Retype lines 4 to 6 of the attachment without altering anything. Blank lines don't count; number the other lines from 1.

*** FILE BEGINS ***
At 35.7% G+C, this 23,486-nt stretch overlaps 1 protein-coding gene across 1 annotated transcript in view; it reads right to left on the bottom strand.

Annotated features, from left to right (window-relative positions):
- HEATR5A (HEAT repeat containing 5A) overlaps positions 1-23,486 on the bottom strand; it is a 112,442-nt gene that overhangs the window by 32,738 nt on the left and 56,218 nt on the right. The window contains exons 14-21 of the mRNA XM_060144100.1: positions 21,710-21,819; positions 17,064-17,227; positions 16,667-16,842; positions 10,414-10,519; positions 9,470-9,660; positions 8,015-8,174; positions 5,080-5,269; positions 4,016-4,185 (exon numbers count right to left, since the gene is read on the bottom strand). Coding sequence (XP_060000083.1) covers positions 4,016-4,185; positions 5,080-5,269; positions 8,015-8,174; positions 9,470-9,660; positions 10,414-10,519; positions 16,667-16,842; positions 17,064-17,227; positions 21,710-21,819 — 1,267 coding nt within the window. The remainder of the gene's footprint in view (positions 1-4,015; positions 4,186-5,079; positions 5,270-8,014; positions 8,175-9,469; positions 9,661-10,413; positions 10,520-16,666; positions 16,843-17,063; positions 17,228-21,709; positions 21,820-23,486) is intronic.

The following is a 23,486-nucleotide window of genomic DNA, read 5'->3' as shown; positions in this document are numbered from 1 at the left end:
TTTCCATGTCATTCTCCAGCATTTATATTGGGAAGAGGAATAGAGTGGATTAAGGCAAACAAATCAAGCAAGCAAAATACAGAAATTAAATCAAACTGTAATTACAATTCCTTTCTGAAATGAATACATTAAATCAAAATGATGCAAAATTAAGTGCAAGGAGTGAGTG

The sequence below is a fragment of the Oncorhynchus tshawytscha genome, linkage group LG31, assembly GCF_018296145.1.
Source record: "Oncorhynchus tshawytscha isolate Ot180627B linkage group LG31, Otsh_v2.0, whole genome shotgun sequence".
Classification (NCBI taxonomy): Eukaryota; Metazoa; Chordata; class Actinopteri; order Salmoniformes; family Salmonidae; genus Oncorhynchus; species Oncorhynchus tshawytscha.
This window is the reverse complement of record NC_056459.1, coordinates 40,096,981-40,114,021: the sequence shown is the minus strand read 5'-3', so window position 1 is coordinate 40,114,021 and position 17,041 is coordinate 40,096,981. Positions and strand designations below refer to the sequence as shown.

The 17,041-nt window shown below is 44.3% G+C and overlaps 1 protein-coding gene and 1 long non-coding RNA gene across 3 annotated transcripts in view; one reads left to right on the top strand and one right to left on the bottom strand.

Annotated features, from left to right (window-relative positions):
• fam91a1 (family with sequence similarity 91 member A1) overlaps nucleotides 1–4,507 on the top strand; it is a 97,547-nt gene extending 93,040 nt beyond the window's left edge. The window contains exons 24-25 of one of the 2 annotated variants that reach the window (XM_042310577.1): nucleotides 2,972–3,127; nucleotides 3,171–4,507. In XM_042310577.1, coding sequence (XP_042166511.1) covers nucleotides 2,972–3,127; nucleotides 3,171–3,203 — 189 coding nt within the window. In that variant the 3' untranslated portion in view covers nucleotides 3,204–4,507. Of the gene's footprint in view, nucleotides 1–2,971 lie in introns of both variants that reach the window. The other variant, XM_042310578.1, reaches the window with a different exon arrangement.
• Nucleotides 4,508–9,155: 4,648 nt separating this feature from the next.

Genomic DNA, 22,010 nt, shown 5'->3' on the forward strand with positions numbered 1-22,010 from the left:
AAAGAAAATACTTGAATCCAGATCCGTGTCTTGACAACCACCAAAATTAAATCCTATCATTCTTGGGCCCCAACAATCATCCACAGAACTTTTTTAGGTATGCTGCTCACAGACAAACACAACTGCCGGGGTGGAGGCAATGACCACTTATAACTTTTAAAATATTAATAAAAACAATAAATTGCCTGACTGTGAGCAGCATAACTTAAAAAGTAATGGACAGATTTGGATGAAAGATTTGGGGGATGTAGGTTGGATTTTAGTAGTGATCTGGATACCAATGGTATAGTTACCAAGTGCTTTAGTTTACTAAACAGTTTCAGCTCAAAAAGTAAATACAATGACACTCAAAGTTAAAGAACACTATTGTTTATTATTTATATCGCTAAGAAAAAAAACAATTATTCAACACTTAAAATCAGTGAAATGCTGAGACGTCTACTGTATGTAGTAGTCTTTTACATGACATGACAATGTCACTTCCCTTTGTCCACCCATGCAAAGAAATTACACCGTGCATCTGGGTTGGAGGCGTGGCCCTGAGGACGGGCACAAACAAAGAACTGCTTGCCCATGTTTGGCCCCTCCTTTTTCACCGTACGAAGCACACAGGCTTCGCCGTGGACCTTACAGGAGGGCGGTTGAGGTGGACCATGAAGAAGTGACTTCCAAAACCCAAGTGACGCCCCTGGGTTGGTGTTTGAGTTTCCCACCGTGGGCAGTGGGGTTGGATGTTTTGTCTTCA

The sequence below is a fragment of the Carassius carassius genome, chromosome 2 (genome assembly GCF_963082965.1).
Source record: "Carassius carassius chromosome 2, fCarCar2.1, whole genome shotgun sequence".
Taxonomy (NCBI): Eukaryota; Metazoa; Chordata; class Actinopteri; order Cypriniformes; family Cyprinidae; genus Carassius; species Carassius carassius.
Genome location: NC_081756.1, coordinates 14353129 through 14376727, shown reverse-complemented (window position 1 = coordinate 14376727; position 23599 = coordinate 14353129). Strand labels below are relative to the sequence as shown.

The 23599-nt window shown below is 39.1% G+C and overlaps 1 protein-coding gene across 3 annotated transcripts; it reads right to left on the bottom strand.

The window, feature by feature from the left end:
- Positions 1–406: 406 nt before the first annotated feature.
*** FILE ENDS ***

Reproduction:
The following is a 23,486-nucleotide window of genomic DNA, read 5'->3' as shown; positions in this document are numbered from 1 at the left end:
TTTCCATGTCATTCTCCAGCATTTATATTGGGAAGAGGAATAGAGTGGATTAAGGCAAACAAATCAAGCAAGCAAAATACAGAAATTAAATCAAACTGTAATTACAATTCCTTTCTGAAATGAATACATTAAATCAAAATGATGCAAAATTAAGTGCAAGGAGTGAGTG

The sequence below is a fragment of the Oncorhynchus tshawytscha genome, linkage group LG31, assembly GCF_018296145.1.